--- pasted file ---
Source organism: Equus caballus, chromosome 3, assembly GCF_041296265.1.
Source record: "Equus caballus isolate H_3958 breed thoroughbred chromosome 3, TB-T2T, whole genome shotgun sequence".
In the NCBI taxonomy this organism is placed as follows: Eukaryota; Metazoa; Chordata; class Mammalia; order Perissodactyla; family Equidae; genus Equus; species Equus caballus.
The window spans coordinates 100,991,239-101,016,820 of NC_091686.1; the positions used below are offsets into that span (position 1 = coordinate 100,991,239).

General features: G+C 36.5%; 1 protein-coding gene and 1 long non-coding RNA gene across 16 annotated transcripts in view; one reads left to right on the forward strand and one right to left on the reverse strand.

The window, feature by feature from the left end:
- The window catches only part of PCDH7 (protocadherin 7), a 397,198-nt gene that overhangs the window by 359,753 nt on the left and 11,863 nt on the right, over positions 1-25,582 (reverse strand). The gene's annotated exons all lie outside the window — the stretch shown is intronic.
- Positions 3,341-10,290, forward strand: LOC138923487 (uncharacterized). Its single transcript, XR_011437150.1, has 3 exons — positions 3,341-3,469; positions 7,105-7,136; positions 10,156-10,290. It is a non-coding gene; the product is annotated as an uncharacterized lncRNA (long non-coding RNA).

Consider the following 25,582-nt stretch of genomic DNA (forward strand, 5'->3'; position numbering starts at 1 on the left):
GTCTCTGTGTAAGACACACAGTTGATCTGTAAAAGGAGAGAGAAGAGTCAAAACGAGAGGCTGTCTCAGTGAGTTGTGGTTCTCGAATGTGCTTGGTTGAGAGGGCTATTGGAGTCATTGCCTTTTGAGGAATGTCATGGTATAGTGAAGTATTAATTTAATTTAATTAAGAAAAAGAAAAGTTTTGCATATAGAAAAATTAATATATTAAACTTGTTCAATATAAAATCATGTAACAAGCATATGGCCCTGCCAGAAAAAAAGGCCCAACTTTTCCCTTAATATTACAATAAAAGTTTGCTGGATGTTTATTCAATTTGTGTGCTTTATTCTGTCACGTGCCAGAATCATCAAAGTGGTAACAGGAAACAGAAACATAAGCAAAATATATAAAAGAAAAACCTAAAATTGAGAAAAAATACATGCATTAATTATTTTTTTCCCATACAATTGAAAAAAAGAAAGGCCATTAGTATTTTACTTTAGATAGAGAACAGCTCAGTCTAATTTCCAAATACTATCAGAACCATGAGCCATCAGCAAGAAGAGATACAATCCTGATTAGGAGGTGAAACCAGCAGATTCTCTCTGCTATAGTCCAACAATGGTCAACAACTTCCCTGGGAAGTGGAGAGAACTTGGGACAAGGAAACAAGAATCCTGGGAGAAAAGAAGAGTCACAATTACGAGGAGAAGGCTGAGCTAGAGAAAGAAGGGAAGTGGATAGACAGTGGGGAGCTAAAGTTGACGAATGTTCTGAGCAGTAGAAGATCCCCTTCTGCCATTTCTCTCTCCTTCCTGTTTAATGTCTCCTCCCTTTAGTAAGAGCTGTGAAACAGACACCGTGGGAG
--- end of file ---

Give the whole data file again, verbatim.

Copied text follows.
Source organism: Equus caballus, chromosome 3, assembly GCF_041296265.1.
Source record: "Equus caballus isolate H_3958 breed thoroughbred chromosome 3, TB-T2T, whole genome shotgun sequence".
In the NCBI taxonomy this organism is placed as follows: Eukaryota; Metazoa; Chordata; class Mammalia; order Perissodactyla; family Equidae; genus Equus; species Equus caballus.
The window spans coordinates 100,991,239-101,016,820 of NC_091686.1; the positions used below are offsets into that span (position 1 = coordinate 100,991,239).

General features: G+C 36.5%; 1 protein-coding gene and 1 long non-coding RNA gene across 16 annotated transcripts in view; one reads left to right on the forward strand and one right to left on the reverse strand.

The window, feature by feature from the left end:
- The window catches only part of PCDH7 (protocadherin 7), a 397,198-nt gene that overhangs the window by 359,753 nt on the left and 11,863 nt on the right, over positions 1-25,582 (reverse strand). The gene's annotated exons all lie outside the window — the stretch shown is intronic.
- Positions 3,341-10,290, forward strand: LOC138923487 (uncharacterized). Its single transcript, XR_011437150.1, has 3 exons — positions 3,341-3,469; positions 7,105-7,136; positions 10,156-10,290. It is a non-coding gene; the product is annotated as an uncharacterized lncRNA (long non-coding RNA).

Consider the following 25,582-nt stretch of genomic DNA (forward strand, 5'->3'; position numbering starts at 1 on the left):
GTCTCTGTGTAAGACACACAGTTGATCTGTAAAAGGAGAGAGAAGAGTCAAAACGAGAGGCTGTCTCAGTGAGTTGTGGTTCTCGAATGTGCTTGGTTGAGAGGGCTATTGGAGTCATTGCCTTTTGAGGAATGTCATGGTATAGTGAAGTATTAATTTAATTTAATTAAGAAAAAGAAAAGTTTTGCATATAGAAAAATTAATATATTAAACTTGTTCAATATAAAATCATGTAACAAGCATATGGCCCTGCCAGAAAAAAAGGCCCAACTTTTCCCTTAATATTACAATAAAAGTTTGCTGGATGTTTATTCAATTTGTGTGCTTTATTCTGTCACGTGCCAGAATCATCAAAGTGGTAACAGGAAACAGAAACATAAGCAAAATATATAAAAGAAAAACCTAAAATTGAGAAAAAATACATGCATTAATTATTTTTTTCCCATACAATTGAAAAAAAGAAAGGCCATTAGTATTTTACTTTAGATAGAGAACAGCTCAGTCTAATTTCCAAATACTATCAGAACCATGAGCCATCAGCAAGAAGAGATACAATCCTGATTAGGAGGTGAAACCAGCAGATTCTCTCTGCTATAGTCCAACAATGGTCAACAACTTCCCTGGGAAGTGGAGAGAACTTGGGACAAGGAAACAAGAATCCTGGGAGAAAAGAAGAGTCACAATTACGAGGAGAAGGCTGAGCTAGAGAAAGAAGGGAAGTGGATAGACAGTGGGGAGCTAAAGTTGACGAATGTTCTGAGCAGTAGAAGATCCCCTTCTGCCATTTCTCTCTCCTTCCTGTTTAATGTCTCCTCCCTTTAGTAAGAGCTGTGAAACAGACACCGTGGGAG